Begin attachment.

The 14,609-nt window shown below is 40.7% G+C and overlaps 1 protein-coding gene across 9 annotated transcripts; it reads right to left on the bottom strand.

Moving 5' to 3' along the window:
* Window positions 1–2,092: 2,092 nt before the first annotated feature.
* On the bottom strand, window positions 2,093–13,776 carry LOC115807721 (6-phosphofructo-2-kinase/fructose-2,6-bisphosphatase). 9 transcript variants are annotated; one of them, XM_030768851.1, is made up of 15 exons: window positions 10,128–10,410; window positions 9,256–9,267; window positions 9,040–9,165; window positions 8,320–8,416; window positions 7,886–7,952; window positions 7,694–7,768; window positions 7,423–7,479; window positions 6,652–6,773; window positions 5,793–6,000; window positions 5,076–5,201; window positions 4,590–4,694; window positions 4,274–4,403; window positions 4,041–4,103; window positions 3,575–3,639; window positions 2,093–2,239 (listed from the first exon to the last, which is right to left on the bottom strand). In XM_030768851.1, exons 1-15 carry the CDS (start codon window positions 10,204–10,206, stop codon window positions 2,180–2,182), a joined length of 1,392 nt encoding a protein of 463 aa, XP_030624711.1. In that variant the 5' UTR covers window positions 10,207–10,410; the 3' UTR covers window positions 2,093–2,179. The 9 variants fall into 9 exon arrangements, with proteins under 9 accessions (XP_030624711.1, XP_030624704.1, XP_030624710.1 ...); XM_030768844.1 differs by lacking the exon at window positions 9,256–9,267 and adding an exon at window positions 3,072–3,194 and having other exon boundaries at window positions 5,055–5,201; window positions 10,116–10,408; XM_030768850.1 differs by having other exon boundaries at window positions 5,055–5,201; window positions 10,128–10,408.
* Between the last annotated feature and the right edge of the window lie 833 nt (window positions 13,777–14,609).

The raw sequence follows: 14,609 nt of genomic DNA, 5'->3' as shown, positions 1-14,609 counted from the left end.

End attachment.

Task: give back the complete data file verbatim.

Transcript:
The 14,609-nt window shown below is 40.7% G+C and overlaps 1 protein-coding gene across 9 annotated transcripts; it reads right to left on the bottom strand.

Moving 5' to 3' along the window:
* Window positions 1–2,092: 2,092 nt before the first annotated feature.
* On the bottom strand, window positions 2,093–13,776 carry LOC115807721 (6-phosphofructo-2-kinase/fructose-2,6-bisphosphatase). 9 transcript variants are annotated; one of them, XM_030768851.1, is made up of 15 exons: window positions 10,128–10,410; window positions 9,256–9,267; window positions 9,040–9,165; window positions 8,320–8,416; window positions 7,886–7,952; window positions 7,694–7,768; window positions 7,423–7,479; window positions 6,652–6,773; window positions 5,793–6,000; window positions 5,076–5,201; window positions 4,590–4,694; window positions 4,274–4,403; window positions 4,041–4,103; window positions 3,575–3,639; window positions 2,093–2,239 (listed from the first exon to the last, which is right to left on the bottom strand). In XM_030768851.1, exons 1-15 carry the CDS (start codon window positions 10,204–10,206, stop codon window positions 2,180–2,182), a joined length of 1,392 nt encoding a protein of 463 aa, XP_030624711.1. In that variant the 5' UTR covers window positions 10,207–10,410; the 3' UTR covers window positions 2,093–2,179. The 9 variants fall into 9 exon arrangements, with proteins under 9 accessions (XP_030624711.1, XP_030624704.1, XP_030624710.1 ...); XM_030768844.1 differs by lacking the exon at window positions 9,256–9,267 and adding an exon at window positions 3,072–3,194 and having other exon boundaries at window positions 5,055–5,201; window positions 10,116–10,408; XM_030768850.1 differs by having other exon boundaries at window positions 5,055–5,201; window positions 10,128–10,408.
* Between the last annotated feature and the right edge of the window lie 833 nt (window positions 13,777–14,609).

The raw sequence follows: 14,609 nt of genomic DNA, 5'->3' as shown, positions 1-14,609 counted from the left end.